A New Year is a chance for new beginnings. What is true of the world in general is also true of tourism. The tourism industry does not live apart from the rest of the world. It is deeply attached to the economy's undulations, sensitive to issues of security, and can be impacted by a host of unexpected events, ranging from a health crisis to a natural disaster. Certainly 2013 had its successes and challenges and we can expect that 2014 may offer more of the same. Although no one can predict the state of the world throughout 2014, here are some trends that tourism specialists and professionals may want to watch.

1. The state of the economy. Tourism is highly dependent on economic trends. In the latter half of the twentieth century and the first decade of the twenty-first century, tourism marketing has placed its emphasis on the middle class market. To a great extent this assumption was highly logical. The middle class forms the largest travel group, and it is only moderately demanding,.

2. Sociologically, tourism customers tend to be forgiving of tourism mistakes and somewhat tolerant of less than perfect customer service. The middle class is perhaps the most vulnerable to economic highs and lows and tends to be the class that most easily panics during a downturn. Because the middle class often buys on credit, the cost of credit will have a major impact on its ability and willingness to purchase what appears to it to be non-essential services. On a positive note, in many of the developing economies there is a rising middle class, and these new middle classes appear to be following the same sociological patters as the middle classes in the more traditionally established economies. Tourism marketers and professionals then would do well to be alert to the following economic trends.

a. Track the cost of credit. Because so much of the middle class' purchases for expendable items is dependent on credit, it is essential to track the trends in credit. If interest rates rise, then middle class purchases become more expensive. When interest rates fall, the same item or service becomes less expensive.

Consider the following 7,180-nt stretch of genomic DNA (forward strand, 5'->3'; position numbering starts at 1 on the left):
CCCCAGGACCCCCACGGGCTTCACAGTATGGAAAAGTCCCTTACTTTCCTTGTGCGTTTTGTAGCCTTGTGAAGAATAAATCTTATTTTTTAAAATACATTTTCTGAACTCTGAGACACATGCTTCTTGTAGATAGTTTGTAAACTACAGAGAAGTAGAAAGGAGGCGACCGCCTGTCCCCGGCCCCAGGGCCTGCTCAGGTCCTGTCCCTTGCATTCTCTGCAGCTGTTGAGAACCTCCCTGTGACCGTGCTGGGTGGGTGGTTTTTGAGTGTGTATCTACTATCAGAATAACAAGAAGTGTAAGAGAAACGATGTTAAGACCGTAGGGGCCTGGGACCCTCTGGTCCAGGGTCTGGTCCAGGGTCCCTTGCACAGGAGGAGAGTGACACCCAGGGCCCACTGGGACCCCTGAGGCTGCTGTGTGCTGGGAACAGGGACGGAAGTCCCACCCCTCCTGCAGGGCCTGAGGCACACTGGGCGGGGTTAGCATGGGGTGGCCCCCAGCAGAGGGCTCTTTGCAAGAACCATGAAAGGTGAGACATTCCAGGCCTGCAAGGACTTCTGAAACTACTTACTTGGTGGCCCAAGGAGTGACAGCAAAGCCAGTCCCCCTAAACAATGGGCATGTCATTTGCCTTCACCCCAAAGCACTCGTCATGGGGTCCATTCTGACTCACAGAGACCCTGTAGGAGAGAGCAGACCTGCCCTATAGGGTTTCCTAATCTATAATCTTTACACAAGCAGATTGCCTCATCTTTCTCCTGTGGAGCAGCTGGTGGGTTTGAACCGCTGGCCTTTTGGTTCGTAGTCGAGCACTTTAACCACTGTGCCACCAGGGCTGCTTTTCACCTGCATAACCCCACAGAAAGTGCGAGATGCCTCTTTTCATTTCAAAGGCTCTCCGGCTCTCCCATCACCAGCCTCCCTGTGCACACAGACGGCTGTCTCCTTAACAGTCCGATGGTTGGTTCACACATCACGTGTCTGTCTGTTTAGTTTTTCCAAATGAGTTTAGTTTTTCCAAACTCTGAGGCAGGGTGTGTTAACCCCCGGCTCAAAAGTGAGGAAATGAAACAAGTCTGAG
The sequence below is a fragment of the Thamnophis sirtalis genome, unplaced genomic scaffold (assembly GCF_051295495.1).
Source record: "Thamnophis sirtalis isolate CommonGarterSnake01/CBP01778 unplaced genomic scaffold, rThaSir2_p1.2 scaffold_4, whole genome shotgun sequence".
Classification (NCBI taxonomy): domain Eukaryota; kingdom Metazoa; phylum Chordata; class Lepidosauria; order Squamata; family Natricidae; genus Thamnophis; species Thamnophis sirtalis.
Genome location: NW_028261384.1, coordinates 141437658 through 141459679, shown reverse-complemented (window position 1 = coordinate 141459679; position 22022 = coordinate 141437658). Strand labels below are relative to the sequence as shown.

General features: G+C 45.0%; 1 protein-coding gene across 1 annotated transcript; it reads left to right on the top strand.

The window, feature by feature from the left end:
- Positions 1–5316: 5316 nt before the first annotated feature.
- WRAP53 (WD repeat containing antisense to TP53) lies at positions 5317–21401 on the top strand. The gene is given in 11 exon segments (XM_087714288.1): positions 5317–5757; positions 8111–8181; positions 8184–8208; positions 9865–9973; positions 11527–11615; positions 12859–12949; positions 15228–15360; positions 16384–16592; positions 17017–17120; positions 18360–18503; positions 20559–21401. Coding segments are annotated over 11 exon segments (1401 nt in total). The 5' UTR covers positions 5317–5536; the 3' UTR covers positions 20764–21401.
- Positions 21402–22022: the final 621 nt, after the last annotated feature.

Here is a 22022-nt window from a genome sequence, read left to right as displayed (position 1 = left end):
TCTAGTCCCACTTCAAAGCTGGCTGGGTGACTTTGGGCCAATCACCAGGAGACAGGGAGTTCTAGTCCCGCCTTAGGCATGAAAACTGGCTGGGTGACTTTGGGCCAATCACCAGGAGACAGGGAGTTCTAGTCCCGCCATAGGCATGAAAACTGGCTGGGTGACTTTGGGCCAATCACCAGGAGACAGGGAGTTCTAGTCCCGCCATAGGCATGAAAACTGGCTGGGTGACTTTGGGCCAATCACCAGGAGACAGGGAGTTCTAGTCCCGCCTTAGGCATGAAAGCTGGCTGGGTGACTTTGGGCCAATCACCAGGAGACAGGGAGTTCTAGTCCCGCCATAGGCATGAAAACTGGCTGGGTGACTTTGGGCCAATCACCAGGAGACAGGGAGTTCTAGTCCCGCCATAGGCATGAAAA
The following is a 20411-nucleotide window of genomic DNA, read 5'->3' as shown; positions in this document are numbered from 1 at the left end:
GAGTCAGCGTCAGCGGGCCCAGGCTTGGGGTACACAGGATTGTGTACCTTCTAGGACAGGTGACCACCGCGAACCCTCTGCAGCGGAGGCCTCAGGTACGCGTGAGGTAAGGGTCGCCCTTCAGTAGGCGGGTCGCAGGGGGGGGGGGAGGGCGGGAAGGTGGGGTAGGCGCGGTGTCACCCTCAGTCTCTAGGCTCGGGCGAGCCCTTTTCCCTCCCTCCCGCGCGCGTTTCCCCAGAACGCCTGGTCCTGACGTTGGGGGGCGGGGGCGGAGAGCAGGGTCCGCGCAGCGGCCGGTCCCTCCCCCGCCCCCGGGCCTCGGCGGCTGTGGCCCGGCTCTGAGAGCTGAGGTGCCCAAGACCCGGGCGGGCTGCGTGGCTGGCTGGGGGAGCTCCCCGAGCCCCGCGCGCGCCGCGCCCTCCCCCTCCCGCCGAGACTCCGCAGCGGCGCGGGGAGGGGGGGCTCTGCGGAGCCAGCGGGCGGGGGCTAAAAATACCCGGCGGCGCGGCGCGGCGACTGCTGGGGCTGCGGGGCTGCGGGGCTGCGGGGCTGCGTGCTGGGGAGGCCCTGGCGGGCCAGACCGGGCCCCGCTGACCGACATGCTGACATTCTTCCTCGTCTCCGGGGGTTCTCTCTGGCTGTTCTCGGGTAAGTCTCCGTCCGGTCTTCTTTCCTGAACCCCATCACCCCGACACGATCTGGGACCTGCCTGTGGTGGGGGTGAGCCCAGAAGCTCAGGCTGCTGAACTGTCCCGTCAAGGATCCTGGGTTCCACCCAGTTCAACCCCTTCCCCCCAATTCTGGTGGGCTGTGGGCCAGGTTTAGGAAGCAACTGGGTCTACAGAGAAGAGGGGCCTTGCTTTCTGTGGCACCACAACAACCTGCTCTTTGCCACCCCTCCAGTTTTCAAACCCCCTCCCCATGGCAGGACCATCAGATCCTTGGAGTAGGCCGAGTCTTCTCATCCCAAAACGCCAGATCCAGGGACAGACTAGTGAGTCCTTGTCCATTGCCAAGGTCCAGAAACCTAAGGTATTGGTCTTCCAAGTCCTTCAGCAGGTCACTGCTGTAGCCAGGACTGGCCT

b. Watch and understand set costs that impact the middle class. The middle class must live on some form of budget. That means that if there is a major rise in taxes or other required services, the middle class may tend to hold back on what it considers luxury items. For example, in the United States right now there is doubt as to what the cost of health care will be in 2014. Should the cost go down, then, psychologically, the public's willingness to travel may rise (assuming all else being the same). Should health care costs, however, spiral; then the tourism industry may suffer.

c. Pay attention to the stock markets around the world. When the stock markets tend to rise, many people feel wealthier and are more willing to spend money. The opposite is true of a falling market. Note that the psychological macro impact is not connected to an individual's personal wealth. Members of the middle class tend to spend money as influenced by macro rather than micro trends.

3. What is true of the middle class is not necessarily true for other economic classes. Although the lower economic classes do not do a lot of pleasure travel, those in the upper classes tend to be less economically dependent regarding leisure travel. Those who form part of the upper strata of society, however, tend to be more demanding and expect an ever-greater number of services. Members of this cohort rarely believe marketing. Marketing has an inverse relationship to wealth and education. Thus, wealthier and better educated people tend to pay less attention to printed or televised marketing than do those who are firmly in the middle classes of a society.

4. Issues of Security. Visitors and tourism, on the whole, are security sensitive. The coming year will present tourism security specialists with any number of challenges. Among these are: